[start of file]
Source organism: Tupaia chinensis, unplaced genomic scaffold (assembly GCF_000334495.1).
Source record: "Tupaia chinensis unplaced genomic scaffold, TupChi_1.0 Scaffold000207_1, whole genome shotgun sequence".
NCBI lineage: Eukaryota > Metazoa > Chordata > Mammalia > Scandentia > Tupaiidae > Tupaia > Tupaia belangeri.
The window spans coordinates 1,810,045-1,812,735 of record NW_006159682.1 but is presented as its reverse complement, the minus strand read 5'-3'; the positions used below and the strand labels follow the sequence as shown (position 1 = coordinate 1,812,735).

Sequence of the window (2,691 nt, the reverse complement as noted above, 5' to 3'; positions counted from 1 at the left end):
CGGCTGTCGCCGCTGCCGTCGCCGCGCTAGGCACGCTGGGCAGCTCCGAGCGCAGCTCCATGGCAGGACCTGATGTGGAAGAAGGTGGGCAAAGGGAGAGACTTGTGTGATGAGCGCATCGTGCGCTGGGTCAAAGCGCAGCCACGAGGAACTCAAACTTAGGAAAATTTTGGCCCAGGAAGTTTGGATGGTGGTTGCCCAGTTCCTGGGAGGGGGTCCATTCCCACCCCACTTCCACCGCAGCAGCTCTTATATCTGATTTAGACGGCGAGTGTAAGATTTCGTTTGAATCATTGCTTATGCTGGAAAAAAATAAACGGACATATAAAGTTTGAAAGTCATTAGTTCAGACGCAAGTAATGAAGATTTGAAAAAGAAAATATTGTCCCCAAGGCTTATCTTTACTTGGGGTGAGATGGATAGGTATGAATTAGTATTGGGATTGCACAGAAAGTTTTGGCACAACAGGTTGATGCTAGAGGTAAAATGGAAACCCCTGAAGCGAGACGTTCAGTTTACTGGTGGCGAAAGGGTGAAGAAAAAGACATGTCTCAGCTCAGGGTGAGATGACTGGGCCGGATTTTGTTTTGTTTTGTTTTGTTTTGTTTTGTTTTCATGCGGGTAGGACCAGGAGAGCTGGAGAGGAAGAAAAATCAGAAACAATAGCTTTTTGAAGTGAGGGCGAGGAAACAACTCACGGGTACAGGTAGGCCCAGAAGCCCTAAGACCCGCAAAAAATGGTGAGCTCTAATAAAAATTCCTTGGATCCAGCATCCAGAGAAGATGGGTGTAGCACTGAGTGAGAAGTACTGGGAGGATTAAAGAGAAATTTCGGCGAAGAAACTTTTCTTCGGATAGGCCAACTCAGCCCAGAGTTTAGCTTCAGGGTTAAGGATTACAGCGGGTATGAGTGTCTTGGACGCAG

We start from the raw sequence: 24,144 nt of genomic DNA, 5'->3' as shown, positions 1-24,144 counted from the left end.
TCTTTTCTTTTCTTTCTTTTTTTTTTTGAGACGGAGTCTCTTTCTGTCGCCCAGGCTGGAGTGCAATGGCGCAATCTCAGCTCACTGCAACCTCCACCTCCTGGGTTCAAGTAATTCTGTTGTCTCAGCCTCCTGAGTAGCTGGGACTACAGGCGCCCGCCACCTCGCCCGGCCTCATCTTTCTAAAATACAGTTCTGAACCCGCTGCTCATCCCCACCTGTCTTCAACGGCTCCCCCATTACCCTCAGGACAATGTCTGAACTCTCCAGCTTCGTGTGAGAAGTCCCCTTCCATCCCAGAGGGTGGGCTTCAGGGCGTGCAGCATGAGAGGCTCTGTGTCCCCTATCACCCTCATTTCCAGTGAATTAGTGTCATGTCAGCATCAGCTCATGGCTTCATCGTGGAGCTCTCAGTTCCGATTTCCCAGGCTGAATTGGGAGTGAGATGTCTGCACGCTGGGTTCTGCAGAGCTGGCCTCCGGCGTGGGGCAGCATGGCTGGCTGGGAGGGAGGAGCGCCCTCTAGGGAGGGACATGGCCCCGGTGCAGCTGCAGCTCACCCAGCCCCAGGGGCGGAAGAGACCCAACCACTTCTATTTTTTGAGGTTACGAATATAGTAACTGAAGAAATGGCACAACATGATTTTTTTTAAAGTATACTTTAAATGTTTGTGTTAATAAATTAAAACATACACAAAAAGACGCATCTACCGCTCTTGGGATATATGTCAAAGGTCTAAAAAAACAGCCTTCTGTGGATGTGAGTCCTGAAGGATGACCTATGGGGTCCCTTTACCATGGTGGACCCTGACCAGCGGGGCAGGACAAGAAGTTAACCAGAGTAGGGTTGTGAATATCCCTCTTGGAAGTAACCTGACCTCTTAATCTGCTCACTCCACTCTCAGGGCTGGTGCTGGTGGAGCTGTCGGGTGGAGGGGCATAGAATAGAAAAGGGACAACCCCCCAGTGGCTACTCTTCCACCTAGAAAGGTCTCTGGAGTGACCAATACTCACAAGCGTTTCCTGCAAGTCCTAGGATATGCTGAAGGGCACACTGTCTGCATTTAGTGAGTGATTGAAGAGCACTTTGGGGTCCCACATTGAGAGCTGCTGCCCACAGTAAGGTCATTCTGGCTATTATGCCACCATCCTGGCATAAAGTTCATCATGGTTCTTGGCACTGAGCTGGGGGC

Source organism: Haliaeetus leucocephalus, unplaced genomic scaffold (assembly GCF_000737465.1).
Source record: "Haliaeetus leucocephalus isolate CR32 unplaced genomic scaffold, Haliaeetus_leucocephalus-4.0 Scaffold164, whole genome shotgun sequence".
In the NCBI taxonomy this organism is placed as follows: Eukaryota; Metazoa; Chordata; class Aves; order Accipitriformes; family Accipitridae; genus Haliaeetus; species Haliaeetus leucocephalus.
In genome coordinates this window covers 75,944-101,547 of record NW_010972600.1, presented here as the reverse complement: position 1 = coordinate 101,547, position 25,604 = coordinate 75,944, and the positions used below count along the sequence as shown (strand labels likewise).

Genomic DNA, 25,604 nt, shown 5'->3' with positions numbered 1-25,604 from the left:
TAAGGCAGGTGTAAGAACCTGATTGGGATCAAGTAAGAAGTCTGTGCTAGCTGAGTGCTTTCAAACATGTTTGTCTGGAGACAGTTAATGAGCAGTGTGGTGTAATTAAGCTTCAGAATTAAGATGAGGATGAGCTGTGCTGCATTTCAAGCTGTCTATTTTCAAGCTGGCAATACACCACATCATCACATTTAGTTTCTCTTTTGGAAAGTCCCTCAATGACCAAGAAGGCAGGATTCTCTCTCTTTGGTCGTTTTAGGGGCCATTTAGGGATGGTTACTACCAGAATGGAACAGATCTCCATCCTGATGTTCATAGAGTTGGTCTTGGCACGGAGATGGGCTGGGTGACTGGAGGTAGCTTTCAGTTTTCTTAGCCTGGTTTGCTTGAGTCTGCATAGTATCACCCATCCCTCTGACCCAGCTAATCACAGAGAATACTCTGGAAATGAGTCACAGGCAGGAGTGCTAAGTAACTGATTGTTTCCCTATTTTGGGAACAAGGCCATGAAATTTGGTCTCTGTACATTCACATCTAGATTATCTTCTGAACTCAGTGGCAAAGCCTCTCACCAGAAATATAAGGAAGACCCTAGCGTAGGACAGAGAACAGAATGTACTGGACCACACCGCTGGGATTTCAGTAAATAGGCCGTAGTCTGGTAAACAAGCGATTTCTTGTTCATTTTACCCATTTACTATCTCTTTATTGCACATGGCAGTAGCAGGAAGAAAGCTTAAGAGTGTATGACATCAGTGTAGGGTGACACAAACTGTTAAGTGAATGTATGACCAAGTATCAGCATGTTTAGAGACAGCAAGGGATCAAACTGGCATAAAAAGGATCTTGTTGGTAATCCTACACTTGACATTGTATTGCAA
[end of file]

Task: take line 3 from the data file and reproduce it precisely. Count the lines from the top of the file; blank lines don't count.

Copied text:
NCBI lineage: Eukaryota > Metazoa > Chordata > Mammalia > Scandentia > Tupaiidae > Tupaia > Tupaia belangeri.